Solar array with battery storage

And that’s the $64 billion question: When will solar storage reach critical mass. Especially so it will be inexpensive enough to be in every home that wants to install solar? Fortunately, newly released research suggests that time might not be far. I mean far in the future as previously thought.

Tesla installing the Energy Storage battery packs to support

Battery Storage, By The Numbers

When most people think of solar + battery storage, they think of old-style solar users: people who didn’t want to connect to utility grids. That’s so they moved into the middle of nowhere and needed a battery to keep their homes running. And, until now, that’s been an accurate picture.

Recent research by GTM Research, the most respected research firm on the U.S. market. They said out of the 4,400 battery-storage systems installed in 2016, 86 percent of projects were off-the-grid. In 2017, however, that balance is on its way to being reversed.

Grid or Off-Grid: That is the Question.

Predictions based on the numbers collected already suggest 57 percent of 2017’s battery storage projects will actually be grid-tied instead of off-grid or grid independent.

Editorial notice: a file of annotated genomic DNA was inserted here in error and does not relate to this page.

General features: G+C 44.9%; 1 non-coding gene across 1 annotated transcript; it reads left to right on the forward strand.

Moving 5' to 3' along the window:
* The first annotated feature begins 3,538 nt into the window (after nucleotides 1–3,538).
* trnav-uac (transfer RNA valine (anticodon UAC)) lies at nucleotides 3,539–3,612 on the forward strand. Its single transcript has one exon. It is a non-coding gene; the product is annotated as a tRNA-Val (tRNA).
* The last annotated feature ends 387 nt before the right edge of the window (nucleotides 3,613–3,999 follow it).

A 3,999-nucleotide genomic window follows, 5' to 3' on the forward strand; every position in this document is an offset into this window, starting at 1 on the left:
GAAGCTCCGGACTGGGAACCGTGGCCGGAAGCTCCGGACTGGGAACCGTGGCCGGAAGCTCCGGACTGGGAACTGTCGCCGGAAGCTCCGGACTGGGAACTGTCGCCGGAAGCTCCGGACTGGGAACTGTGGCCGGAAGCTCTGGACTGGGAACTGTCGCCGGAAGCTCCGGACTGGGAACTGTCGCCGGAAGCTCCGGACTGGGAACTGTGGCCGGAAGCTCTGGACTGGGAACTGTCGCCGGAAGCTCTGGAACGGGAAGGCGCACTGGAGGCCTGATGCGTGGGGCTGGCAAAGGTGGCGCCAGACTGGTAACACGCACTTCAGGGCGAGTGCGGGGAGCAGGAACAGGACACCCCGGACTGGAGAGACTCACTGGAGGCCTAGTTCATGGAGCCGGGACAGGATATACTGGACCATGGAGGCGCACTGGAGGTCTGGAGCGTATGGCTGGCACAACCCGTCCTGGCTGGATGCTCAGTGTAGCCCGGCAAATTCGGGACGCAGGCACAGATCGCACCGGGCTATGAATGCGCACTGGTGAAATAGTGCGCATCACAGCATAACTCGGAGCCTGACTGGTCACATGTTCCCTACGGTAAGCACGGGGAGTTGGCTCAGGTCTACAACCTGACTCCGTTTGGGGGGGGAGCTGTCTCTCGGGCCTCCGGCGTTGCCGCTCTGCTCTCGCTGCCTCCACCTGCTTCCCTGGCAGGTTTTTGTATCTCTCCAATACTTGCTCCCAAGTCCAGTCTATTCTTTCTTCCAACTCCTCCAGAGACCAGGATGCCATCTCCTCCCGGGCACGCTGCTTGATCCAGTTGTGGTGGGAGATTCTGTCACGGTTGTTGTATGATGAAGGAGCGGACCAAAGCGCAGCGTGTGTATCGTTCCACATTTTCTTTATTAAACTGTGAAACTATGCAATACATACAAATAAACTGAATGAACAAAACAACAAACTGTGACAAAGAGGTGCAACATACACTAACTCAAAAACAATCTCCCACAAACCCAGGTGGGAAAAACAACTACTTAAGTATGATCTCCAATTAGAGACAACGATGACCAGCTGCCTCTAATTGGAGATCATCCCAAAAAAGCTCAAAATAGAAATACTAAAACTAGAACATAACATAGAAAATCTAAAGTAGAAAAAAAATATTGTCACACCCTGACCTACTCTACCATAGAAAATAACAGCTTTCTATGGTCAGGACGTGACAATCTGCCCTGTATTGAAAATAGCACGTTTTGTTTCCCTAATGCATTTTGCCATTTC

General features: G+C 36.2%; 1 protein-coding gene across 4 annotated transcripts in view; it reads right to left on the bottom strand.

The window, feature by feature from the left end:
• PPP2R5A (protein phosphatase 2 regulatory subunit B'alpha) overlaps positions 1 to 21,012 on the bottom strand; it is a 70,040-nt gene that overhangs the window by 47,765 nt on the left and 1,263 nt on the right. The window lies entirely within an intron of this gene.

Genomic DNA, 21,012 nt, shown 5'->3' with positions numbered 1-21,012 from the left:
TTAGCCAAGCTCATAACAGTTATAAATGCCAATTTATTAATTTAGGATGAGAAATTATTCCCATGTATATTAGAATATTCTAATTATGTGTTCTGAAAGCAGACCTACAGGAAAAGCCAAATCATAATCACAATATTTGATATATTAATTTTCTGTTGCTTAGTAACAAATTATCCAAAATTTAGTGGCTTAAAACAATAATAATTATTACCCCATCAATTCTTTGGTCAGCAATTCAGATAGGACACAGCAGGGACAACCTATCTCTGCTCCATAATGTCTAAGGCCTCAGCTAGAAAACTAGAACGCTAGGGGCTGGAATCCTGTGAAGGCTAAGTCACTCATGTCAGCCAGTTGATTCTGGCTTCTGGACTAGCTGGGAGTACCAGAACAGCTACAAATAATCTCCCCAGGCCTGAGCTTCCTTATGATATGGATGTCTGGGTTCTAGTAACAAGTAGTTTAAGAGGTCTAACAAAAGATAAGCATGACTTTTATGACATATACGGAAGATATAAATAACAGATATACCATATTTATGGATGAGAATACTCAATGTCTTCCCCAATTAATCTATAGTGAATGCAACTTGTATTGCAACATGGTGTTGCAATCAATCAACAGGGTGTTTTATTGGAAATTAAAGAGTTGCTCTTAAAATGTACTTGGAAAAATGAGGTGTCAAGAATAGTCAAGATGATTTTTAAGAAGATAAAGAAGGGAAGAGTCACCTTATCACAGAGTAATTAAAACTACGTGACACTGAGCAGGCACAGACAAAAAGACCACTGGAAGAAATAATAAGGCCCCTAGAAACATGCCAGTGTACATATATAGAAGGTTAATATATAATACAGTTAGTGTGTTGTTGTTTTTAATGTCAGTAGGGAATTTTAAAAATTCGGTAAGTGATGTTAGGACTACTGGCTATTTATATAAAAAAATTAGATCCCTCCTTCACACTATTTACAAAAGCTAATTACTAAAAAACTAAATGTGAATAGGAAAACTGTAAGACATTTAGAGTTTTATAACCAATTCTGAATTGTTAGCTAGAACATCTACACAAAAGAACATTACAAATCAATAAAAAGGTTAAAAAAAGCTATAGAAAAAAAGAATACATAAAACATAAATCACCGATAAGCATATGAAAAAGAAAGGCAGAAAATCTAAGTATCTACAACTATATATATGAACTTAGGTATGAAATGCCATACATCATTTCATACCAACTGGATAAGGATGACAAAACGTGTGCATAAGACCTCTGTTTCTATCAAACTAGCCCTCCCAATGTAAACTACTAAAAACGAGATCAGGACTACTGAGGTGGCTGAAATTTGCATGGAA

By 2022, GTM expects that number to skyrocket to 99 percent. So what’s going to change?

First, policies like the ones in Hawaii, California and some northeastern states. Those that are currently encouraging battery system development will spread to other states. Moreover, producing much more friendly conditions for solar battery installations in homes. In fact, there are currently states designing renewable-portfolio-standard-like goals for energy storage.  (Now California and Massachusetts are two of the most prominent. Yet, there are others).

Is California the Best Market for Energy Storage?

Most industry observers believe California is the United States’ most-advanced market for energy storage. Customer incentives like the SGIP (self-generation incentive program) help investor-owned utilities (IOUs) procure large amounts of energy storage. That’s on their networks as required by law.

In addition, the California legislature recently passed a law. It would halve the amount of time it would take to get the permits for energy storage systems. The state’s governor, Jerry Brown, has not signed the legislation yet. However, solar industry observers fully expect him to do so.